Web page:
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Angel Mounds State Historic Site, Evansville

(85+ reviews on the web)
Historic Site Tourist Spot
Angel Mounds State Historic Site is located on the Ohio River in Vanderburgh and Warrick counties in the southwestern corner of the U.S. state of Indiana. It is the site of a town constructed and occupied from 1100 CE to 1450 CE as one of the farthest northeastern expressions of the Mississippian culture. Just upriver of the confluence of the Green and Ohio rivers, it is located 8 miles southeast of present-day Evansville. It is administered by the Indiana Department of Natural Resources, Division of Indiana State Museums and Historic Sites as one of 16 state museums and historic sites.In 1964 this major complex of earthworks was designated a National Historic Landmark because of its significance. It is named after the Angel family who, from the mid-19th century to 1938, owned the property on which it is located.HistoryFor thousands of years, southwestern Indiana was home to successive cultures of Native Americans, who settled near the rivers and used them for travel and trade.Beginning after 1000 CE, people of the widespread Mississippian culture built a town at this site, covering 100acre and situated on a large, terraced mound near the river. Today, Angel Mounds State Historic Site is nationally recognized as one of the best-preserved prehistoric Native American sites in the United States. It was given National Historic Landmark status as part of this recognition. This site is the most northeastern of the Mississippian culture, which had sites throughout the river valleys of the Mississippi and its tributaries, such as the Ohio River, and ranging into North Carolina and as far south as Mississippi. Continuing excavations at the site reveal new elements of the complex society.
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Reviews
TripAdvisor
  • We were disappointed. The mounds have been eroded by centuries of weather and farming--so no one really knows how big/high the mounds were or even how many there may have been. There is a ton of conje...  more »
  • My wife and I toured Angel Mounds on a wet and warm day. The museum was full of dioramas but had no film clip or slide show. We were the only people there until a troop of children with chaperones arr...  more »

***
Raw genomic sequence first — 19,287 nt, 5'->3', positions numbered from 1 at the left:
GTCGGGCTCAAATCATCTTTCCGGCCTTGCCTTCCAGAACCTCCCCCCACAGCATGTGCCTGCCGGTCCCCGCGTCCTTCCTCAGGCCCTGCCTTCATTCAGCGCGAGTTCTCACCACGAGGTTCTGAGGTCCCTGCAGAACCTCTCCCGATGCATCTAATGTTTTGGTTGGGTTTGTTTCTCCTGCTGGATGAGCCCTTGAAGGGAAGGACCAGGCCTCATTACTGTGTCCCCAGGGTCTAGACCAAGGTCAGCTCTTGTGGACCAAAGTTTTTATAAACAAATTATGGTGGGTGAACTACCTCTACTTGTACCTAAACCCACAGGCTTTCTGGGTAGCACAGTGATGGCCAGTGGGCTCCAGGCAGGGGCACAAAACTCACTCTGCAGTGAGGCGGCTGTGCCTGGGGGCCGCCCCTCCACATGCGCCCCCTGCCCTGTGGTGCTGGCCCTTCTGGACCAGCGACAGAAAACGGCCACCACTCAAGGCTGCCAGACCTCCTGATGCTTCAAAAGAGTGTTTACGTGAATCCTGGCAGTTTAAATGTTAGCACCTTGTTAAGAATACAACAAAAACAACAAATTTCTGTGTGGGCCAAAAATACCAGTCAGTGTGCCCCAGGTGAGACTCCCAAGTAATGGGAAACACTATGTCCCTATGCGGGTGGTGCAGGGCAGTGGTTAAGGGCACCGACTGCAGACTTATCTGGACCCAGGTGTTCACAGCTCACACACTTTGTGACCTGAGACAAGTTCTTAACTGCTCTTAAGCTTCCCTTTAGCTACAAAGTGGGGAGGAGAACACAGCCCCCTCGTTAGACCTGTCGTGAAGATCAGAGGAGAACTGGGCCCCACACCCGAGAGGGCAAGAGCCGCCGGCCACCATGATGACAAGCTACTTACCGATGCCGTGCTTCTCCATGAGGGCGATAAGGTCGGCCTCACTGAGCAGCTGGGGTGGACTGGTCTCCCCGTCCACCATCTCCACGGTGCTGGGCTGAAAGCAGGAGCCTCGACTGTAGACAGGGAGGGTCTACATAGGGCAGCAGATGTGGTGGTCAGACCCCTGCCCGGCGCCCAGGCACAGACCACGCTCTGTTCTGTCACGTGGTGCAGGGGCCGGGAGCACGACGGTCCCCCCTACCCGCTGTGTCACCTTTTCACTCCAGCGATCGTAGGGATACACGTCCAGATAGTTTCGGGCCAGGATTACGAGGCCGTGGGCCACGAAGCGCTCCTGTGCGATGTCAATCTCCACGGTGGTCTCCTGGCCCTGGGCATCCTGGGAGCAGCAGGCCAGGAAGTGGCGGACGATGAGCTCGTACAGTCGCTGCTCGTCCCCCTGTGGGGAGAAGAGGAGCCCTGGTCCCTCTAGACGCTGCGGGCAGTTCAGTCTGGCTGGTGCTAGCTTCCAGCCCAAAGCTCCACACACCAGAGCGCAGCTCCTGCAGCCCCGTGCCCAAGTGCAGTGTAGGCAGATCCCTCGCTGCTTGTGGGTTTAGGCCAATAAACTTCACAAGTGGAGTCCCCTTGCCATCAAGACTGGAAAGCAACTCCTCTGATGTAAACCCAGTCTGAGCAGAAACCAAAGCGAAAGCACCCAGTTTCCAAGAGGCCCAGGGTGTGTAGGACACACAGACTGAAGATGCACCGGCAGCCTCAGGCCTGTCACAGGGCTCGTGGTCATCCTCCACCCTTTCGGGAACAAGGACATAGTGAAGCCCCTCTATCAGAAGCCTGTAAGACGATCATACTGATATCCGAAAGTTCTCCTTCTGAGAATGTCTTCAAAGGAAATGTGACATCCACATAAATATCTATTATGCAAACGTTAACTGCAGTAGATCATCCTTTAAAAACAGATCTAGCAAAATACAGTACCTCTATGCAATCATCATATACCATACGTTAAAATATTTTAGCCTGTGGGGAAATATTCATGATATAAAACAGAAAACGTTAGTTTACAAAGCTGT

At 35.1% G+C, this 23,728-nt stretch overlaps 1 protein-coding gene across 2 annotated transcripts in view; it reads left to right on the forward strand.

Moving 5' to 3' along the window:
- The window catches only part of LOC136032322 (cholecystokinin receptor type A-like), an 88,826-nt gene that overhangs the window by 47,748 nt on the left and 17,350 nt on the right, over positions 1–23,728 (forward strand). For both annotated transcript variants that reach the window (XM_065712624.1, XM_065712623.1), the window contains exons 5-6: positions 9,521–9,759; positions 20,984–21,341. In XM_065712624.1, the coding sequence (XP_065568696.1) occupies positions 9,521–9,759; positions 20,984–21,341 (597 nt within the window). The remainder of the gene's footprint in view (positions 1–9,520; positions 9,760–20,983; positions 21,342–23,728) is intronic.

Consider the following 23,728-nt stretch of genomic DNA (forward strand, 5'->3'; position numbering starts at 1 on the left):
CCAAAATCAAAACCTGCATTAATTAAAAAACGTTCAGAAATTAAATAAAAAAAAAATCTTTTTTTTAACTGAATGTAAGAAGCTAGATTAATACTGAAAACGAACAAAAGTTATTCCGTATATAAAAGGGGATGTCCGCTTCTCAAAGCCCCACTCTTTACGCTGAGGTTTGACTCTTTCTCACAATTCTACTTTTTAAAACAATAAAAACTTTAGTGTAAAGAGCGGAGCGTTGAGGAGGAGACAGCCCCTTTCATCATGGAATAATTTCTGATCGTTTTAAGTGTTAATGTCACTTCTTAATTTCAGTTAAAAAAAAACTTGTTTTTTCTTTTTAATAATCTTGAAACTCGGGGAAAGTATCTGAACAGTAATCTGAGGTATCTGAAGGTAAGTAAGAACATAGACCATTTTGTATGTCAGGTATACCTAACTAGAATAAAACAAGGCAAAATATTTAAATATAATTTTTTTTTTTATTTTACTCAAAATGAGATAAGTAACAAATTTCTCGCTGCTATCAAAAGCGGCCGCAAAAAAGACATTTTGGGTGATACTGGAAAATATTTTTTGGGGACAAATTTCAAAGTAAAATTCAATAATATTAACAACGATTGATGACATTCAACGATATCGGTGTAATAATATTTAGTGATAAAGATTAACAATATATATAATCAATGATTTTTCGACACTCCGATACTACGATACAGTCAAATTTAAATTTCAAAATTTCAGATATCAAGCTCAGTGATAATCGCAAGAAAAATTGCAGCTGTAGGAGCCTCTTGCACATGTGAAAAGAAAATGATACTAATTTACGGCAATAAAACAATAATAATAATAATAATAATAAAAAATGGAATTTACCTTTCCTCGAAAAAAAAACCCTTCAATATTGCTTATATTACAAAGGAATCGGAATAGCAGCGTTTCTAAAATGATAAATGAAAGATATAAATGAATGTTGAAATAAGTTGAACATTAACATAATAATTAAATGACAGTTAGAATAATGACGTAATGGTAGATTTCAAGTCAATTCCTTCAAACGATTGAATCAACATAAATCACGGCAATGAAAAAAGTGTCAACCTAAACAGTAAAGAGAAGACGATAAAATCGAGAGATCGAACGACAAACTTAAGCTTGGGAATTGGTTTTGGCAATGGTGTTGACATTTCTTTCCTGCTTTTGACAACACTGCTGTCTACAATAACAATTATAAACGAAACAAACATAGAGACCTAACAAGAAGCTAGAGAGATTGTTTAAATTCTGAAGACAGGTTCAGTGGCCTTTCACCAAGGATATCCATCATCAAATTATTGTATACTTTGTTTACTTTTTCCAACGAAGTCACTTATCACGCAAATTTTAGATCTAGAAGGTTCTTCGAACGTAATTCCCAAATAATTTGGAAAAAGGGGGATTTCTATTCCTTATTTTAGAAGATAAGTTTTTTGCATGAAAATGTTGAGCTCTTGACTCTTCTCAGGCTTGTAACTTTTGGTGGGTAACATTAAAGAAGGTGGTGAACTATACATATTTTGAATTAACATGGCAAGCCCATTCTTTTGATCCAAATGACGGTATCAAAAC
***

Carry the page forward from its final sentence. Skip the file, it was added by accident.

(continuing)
• Angel Mounds is a historical Indian village site. You can take tours of the mounds built by native Indians who lived at the site near the Ohio River. A souvenir shop is available along with displays o...  more »
Google
  • Great trails! Good for hiking and running. Website is OK. Would like to see better trail maps, both online and maybe posted at the trail heads.
  • Great place to learn some local history. The annual Native American dance is very nice.
  • Have fun exploring how the Indians​ lived lots to do and see
  • Interesting place to visit, nice walking trails
  • Was nice to see the exhibits, kiddo loved looking at the different scenes they showed. He was a bit disappointed that some of the interactive parts were either not working, lights were not working, or just missing in general. He particularly liked the canoe- they encourage kids to sit in it while you ask guided questions- he thought that was cool. It's a bit small, but good for an hour or two to get the kids out of the car, having fun, and learning a little too. My only "hmm..." moment was when walking through the exhibit the lights kept dimming & brightening, which, when dim made it difficult to read. Kid also loved the summer house exhibit; like the canoe, it is encouraged to sit on the bench and compare/contrast it to today's bed, house, and furniture. Then outside we went to look at the reconstructed stockade, hut, and round house. The trails were not obvious to me, as this was the first time we've been there, but locals seemed to know exactly where the trails were. We didn't follow the whole trail since kiddo got bored after we saw the 3 outside structures. They have a small gift shop, and we happened to be there during an art exhibit where the proceeds go towards the site's needed repairs & monetary needs. We bought a small pumpkin painting- which surprised me because I assumed the prices would be high and the works of art would be large. But the painting was $15, which was reasonable and I felt pleased that the average Joe could buy a piece of artwork. It wasn't exclusively geared towards patronage who have $ to spend. So that was nice! The price of admission was a little high, I thought, but for a one-time visit, it was fine. Overall, I'd recommend this if you have kids 4th grade or older. Mine was a little too young to really appreciate things (2nd grade), and didn't quite want to listen to all the information I'd been reading aloud to him. This would be a good place for older teens/adults to a) learn some native/local history and b) take a walk outside along one of their 3 trails- 2k, 3k, & 5k respectively.